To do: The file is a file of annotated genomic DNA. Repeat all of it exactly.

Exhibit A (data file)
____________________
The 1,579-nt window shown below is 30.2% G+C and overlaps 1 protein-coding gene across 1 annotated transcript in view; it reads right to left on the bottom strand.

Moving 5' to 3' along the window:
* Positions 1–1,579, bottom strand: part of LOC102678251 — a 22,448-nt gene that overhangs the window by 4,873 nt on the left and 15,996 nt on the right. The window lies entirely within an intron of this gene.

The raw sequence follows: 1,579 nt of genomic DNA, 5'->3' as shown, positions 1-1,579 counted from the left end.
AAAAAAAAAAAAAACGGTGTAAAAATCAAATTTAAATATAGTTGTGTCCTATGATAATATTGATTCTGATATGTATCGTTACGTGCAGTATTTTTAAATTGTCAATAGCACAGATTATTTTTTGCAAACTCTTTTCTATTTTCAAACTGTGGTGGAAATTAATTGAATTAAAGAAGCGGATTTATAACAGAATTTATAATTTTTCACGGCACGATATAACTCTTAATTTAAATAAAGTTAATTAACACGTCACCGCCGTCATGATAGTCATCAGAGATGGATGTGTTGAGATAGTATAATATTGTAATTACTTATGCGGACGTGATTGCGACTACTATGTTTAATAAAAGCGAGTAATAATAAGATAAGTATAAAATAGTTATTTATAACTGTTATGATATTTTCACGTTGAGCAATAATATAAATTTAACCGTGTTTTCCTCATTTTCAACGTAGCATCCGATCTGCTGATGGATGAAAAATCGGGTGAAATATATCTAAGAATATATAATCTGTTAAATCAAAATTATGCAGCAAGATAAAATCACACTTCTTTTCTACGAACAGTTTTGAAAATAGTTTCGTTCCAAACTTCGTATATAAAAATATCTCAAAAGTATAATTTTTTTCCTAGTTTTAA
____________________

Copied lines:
The 1,579-nt window shown below is 30.2% G+C and overlaps 1 protein-coding gene across 1 annotated transcript in view; it reads right to left on the bottom strand.

Moving 5' to 3' along the window:
* Positions 1–1,579, bottom strand: part of LOC102678251 — a 22,448-nt gene that overhangs the window by 4,873 nt on the left and 15,996 nt on the right. The window lies entirely within an intron of this gene.

The raw sequence follows: 1,579 nt of genomic DNA, 5'->3' as shown, positions 1-1,579 counted from the left end.
AAAAAAAAAAAAAACGGTGTAAAAATCAAATTTAAATATAGTTGTGTCCTATGATAATATTGATTCTGATATGTATCGTTACGTGCAGTATTTTTAAATTGTCAATAGCACAGATTATTTTTTGCAAACTCTTTTCTATTTTCAAACTGTGGTGGAAATTAATTGAATTAAAGAAGCGGATTTATAACAGAATTTATAATTTTTCACGGCACGATATAACTCTTAATTTAAATAAAGTTAATTAACACGTCACCGCCGTCATGATAGTCATCAGAGATGGATGTGTTGAGATAGTATAATATTGTAATTACTTATGCGGACGTGATTGCGACTACTATGTTTAATAAAAGCGAGTAATAATAAGATAAGTATAAAATAGTTATTTATAACTGTTATGATATTTTCACGTTGAGCAATAATATAAATTTAACCGTGTTTTCCTCATTTTCAACGTAGCATCCGATCTGCTGATGGATGAAAAATCGGGTGAAATATATCTAAGAATATATAATCTGTTAAATCAAAATTATGCAGCAAGATAAAATCACACTTCTTTTCTACGAACAGTTTTGAAAATAGTTTCGTTCCAAACTTCGTATATAAAAATATCTCAAAAGTATAATTTTTTTCCTAGTTTTAA